Author Topic: Diplomatic decolonization  (Read 4803 times)

Zhang Caizhi

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Re: Diplomatic decolonization
« Reply #90 on: January 15, 2022, 05:45:38 am »
Now if only China could side with the US against the Serbs, the anti-Turanist coalition would begin to be formed.

Do you know why China turned pro-Serb in the first place? AFAIK China's Cold War-era ally in the Balkans was actually Albania, one of Serbia's staunchest enemies!

A feud happened between 2 leaders starting from then leader of Albania, Enver Hoxha. He disagreed with Mao's thought about the three worlds theory and China's diplomacy to the USA.

The Sino-Albanian split was the gradual worsening of relations between the People's Socialist Republic of Albania and the People's Republic of China in the period 1972–1978. Both countries had supported each other in the Soviet–Albanian and Sino-Soviet splits, together declaring the necessity of defending Marxism–Leninism against what they regarded as Soviet revisionism within the international communist movement. By the early 1970s, however, Albanian disagreements with certain aspects of Chinese policy deepened as the visit of Nixon to China along with the Chinese announcement of the "Three Worlds Theory" produced strong apprehension in Albania's leadership under Enver Hoxha. Hoxha saw in these events an emerging Chinese alliance with American imperialism and abandonment of proletarian internationalism. In 1978, China broke off its trade relations with Albania, signalling an end to the informal alliance which existed between the two states.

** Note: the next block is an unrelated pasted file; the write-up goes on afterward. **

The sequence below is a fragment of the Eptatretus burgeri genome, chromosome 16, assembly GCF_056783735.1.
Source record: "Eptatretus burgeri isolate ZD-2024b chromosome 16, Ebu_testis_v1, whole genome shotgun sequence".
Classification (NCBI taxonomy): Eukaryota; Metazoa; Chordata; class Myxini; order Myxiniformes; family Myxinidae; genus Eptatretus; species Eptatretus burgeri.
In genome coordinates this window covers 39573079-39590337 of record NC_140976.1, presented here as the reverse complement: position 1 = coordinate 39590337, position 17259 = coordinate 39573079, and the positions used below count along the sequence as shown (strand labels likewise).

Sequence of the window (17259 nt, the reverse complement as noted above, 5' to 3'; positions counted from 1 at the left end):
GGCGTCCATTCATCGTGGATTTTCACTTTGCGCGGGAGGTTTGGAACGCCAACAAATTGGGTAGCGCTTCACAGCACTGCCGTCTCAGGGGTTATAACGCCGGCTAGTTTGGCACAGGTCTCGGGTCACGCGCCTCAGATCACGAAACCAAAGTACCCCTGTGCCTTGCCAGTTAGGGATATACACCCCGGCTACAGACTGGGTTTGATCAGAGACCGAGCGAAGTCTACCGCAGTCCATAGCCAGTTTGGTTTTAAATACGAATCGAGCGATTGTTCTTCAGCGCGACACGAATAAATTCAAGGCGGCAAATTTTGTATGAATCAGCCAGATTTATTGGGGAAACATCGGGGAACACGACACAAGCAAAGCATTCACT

« Last Edit: January 15, 2022, 05:48:02 am by Zhang Caizhi »